The 2020 NASCAR Cup Series schedule was revealed earlier today, and it features many differences when compared to this year’s schedule.
Only six of the 36 races on the 2019 NASCAR Cup Series schedule have been completed, but the 2020 schedule has been revealed. While this schedule features 36 races, the same 36 races that are on this year’s schedule, there have been a boatload of changes made to the schedule itself, especially when it comes to the playoffs.
Several races throughout the season swapped dates with other races, but there are a few changes that are more notable than others.
First of all, there are three off weekends, just like there are throughout the course of the 2019 season, but the season is scheduled to end one week earlier despite the fact that it is scheduled to start on the same week.
This is the case because of the fact that the two races at Pocono Raceway are now scheduled to take place on the same weekend as opposed to two different weekends, with one scheduled to take place on Saturday, June 27 and the other scheduled to take place on Sunday, June 28. These races are both scheduled to be full-length races, marking the first Cup Series weekend doubleheader in the modern era.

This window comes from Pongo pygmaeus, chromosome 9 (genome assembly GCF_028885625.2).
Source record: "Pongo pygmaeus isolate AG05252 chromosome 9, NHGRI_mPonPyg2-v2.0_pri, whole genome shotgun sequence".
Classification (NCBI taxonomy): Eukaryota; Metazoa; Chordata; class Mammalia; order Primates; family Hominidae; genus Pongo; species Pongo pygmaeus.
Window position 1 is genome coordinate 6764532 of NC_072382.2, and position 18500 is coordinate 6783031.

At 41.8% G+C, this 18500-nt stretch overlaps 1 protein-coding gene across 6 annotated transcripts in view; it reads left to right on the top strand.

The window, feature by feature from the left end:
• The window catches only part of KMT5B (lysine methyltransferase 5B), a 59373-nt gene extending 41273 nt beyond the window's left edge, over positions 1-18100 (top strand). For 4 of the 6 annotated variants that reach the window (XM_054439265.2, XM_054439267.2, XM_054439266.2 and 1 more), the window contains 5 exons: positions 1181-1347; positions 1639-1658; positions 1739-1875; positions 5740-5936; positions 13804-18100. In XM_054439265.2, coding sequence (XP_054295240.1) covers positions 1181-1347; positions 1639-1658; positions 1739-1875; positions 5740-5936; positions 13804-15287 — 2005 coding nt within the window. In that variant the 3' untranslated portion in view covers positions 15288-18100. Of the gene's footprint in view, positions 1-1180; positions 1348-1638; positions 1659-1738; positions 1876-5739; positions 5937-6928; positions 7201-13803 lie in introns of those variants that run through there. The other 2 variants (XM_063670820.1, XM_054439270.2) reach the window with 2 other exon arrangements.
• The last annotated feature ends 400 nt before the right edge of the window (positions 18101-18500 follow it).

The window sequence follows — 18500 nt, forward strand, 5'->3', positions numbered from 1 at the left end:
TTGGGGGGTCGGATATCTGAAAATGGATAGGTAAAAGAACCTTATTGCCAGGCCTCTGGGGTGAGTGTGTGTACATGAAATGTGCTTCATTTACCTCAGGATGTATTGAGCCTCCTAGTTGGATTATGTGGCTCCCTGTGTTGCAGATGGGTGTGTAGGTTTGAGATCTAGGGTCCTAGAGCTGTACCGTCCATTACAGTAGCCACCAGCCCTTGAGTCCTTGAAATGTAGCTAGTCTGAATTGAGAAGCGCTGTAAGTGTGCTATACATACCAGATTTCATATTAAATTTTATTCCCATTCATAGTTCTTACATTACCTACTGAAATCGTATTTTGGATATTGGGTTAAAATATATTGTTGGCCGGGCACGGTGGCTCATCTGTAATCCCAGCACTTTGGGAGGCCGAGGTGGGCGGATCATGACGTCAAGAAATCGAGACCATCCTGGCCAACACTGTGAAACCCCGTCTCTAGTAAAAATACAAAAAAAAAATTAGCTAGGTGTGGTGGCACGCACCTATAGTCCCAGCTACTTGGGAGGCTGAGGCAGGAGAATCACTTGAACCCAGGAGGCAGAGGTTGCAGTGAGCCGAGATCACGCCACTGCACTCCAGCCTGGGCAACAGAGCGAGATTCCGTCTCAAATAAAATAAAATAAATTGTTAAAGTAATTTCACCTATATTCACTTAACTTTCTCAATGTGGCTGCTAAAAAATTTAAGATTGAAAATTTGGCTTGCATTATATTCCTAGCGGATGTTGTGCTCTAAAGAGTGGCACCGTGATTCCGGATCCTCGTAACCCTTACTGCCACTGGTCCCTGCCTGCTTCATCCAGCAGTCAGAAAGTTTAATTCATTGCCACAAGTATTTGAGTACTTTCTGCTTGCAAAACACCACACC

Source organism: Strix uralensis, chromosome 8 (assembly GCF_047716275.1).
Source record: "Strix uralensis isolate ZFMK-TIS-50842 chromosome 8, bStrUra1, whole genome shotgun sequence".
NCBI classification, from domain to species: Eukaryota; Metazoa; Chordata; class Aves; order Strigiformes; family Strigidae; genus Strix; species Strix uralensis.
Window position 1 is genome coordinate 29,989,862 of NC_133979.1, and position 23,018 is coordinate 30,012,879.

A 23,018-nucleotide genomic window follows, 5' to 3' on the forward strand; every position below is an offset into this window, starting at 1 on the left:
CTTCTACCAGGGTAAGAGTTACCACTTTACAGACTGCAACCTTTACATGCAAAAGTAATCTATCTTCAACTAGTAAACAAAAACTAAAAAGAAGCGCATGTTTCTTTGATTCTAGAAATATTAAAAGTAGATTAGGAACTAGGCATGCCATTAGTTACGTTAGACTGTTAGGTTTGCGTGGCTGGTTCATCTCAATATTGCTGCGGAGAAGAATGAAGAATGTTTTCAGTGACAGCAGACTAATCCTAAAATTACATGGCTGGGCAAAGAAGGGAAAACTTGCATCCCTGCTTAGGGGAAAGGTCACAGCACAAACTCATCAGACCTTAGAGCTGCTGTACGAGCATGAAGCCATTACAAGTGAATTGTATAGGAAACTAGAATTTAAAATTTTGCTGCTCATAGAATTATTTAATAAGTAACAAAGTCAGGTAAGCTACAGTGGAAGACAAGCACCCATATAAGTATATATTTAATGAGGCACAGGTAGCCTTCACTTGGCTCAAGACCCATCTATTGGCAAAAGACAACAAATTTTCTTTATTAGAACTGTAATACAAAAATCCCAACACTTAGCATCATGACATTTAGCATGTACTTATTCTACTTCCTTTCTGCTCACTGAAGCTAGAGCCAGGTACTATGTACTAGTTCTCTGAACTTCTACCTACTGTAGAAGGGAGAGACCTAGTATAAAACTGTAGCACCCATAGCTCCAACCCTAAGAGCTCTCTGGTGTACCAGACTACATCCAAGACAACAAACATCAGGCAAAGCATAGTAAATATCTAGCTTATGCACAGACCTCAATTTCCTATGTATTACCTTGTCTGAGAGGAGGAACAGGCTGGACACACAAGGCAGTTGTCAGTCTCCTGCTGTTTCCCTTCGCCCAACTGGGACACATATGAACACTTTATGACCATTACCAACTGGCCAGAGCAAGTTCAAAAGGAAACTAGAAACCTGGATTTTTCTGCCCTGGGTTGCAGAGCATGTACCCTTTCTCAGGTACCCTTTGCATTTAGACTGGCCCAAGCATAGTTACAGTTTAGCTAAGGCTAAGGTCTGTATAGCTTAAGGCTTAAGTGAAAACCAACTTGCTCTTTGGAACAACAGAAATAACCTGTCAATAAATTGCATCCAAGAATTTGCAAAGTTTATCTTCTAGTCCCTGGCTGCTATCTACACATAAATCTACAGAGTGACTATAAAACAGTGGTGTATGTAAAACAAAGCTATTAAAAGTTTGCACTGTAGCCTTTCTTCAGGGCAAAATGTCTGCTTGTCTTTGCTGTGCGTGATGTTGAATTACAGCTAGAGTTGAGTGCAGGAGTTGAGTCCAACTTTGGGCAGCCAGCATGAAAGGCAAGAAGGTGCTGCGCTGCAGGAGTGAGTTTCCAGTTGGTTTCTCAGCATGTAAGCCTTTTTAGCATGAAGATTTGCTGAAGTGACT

The off weekends on the 2020 schedule include one off weekend for Easter and two consecutive off weekends in the summer. There is one off weekend for Easter during the 2019 season and there are two off weekends in the summer during the 2019 season as well, but the off weekends during the summer of this season are not consecutive off weekends.
Additionally, the regular season is scheduled to end with the season’s second race at Daytona International Speedway as opposed to the race at Indianapolis Motor Speedway. These races have swapped dates.
The playoffs received the biggest overhaul. The round of 16 is now scheduled to consist of a race at Darlington Raceway, which was previously contested in the regular season, a race at Richmond Raceway and a race at Bristol Motor Speedway, which was also previously contested in the regular season.
The two former round of 16 playoff races at Las Vegas Motor Speedway and the Charlotte Motor Speedway roval were moved to the round of 12, joining the race at Talladega Superspeedway, which is the only round of 12 race that is scheduled to continue to be a round of 12 race.
Meanwhile, only one of the two other former round of 12 races are scheduled to continue to be playoff races. This race, the race at Kansas Speedway, is scheduled to be the round of 8 opener as opposed to the round of 12 finale like it had been. The other former round of 12 race at Dover International Speedway was moved to the regular season as its penultimate race.
Two of the former round of 8 races, the races at Texas Motor Speedway and Martinsville Speedway, are scheduled to continue to be round of 8 races. The race at Texas Motor Speedway is scheduled to continue to be the second race of the round of 8 while the race at Martinsville Speedway is scheduled to be the round of 8 finale as opposed to the round of 8 opener like it had been.